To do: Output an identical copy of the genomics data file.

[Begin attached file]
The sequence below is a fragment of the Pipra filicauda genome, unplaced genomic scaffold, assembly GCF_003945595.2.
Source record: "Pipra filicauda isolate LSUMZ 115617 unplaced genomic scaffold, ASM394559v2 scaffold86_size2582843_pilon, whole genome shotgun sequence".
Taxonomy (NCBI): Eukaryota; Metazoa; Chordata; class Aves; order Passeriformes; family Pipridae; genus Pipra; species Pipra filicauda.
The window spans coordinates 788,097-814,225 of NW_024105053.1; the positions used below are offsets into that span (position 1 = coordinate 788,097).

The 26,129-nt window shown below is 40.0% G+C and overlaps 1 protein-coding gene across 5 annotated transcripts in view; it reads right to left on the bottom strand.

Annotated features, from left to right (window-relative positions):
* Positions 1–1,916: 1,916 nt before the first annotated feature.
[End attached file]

The sequence below is a fragment of the Pipra filicauda genome, unplaced genomic scaffold, assembly GCF_003945595.2.
Source record: "Pipra filicauda isolate LSUMZ 115617 unplaced genomic scaffold, ASM394559v2 scaffold86_size2582843_pilon, whole genome shotgun sequence".
Taxonomy (NCBI): Eukaryota; Metazoa; Chordata; class Aves; order Passeriformes; family Pipridae; genus Pipra; species Pipra filicauda.
The window spans coordinates 788,097-814,225 of NW_024105053.1; the positions used below are offsets into that span (position 1 = coordinate 788,097).

The 26,129-nt window shown below is 40.0% G+C and overlaps 1 protein-coding gene across 5 annotated transcripts in view; it reads right to left on the bottom strand.

Annotated features, from left to right (window-relative positions):
* Positions 1–1,916: 1,916 nt before the first annotated feature.